FOR IMMEDIATE RELEASE
Voting Rights Advocate Honored
Mrs. Amelia Platt Boynton Robinson, nationally known as a Contemporary Voting Rights Advocate, was recognized and honored at the Greenwood Missionary Baptist Church, Tuskegee Institute, Alabama, on Sunday, February 18th, during the 11:00 A.M. Worship Hour. Family members and several representatives of the political community joined Mrs. Robinson for this recognition and hailed her as a living icon in the Civil Rights Movement.
Born Amelia Platt in Georgia in 1911, she is acknowledged and recognized as one of the planners and leaders of the Bloody Sunday March of March 7, 1965, which was scheduled to proceed from Selma to Montgomery. However, the marchers only got as far as the Edmund Pettus Bridge, where they were attacked and stopped. The honoree, Mrs. Amelia Boynton( Robinson), along with Congressman John Lewis and others, was gassed, beaten, and left for dead on the bridge. With the vision and guidance of Dr. Martin Luther King, Jr. and a ruling by Federal District Court Judge Frank M. Johnson, Jr., the marchers resumed their walk to Montgomery on Sunday, March 21st. They arrived at the capitol on Thursday, March 25, 1965.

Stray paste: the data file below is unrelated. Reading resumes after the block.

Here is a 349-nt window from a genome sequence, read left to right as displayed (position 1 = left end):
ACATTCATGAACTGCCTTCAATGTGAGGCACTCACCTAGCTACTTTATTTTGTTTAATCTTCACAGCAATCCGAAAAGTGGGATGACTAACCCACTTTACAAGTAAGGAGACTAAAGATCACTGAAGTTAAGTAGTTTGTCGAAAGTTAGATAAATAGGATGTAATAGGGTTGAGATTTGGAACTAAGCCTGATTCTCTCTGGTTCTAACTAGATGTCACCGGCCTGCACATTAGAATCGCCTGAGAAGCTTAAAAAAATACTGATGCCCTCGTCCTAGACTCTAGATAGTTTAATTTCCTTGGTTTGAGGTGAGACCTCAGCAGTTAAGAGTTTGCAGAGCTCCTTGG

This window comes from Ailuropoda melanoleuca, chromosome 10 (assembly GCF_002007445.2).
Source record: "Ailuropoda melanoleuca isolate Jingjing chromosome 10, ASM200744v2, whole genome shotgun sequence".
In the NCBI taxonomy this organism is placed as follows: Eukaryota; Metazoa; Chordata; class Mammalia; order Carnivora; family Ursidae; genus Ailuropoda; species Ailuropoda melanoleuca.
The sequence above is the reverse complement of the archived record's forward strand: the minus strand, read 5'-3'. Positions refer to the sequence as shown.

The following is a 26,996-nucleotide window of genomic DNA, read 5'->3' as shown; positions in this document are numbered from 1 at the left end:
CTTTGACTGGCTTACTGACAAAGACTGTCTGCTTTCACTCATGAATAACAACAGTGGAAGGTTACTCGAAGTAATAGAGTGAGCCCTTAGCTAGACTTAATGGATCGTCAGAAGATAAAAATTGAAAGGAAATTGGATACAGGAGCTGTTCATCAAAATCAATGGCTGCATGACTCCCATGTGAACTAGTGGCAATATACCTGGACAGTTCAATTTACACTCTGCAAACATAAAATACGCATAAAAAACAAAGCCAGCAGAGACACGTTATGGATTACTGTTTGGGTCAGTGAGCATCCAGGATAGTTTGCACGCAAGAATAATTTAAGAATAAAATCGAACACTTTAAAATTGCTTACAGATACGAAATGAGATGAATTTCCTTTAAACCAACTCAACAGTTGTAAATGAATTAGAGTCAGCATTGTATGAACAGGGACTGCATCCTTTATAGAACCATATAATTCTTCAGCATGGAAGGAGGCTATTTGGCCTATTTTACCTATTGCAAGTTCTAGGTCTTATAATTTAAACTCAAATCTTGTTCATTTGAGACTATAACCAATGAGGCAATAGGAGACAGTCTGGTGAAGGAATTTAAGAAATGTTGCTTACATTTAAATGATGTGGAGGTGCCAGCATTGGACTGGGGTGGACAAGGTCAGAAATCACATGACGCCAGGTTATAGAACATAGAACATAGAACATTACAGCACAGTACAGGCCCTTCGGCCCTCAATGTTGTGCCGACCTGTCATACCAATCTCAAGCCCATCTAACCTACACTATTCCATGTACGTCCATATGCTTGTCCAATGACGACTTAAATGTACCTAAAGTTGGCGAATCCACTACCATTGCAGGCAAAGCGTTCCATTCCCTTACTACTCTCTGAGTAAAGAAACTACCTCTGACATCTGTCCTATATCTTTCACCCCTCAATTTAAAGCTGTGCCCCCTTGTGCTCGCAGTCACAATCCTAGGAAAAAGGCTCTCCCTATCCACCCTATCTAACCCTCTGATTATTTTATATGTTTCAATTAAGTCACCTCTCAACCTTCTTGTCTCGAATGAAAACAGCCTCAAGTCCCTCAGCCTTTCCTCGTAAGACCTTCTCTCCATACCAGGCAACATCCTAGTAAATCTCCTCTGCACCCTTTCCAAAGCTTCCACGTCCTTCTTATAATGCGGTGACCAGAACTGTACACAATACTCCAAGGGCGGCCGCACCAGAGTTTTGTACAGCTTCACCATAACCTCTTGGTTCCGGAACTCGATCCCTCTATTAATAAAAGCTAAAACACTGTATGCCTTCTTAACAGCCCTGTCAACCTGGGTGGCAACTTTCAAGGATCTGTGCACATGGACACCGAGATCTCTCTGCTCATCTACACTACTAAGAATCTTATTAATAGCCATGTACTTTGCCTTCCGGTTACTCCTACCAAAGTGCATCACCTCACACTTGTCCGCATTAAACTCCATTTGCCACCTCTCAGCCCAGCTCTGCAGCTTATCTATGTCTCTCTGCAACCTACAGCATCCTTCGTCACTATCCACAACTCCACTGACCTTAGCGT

Several other award presentations were given to the honoree, including a majestic eagle trophy with the logo of the Burning Flame.
In accepting the recognition awards, Mrs. Amelia Boynton Robinson pledged her continued inspiration and motivation to Americas youth, For as long as I have breath.
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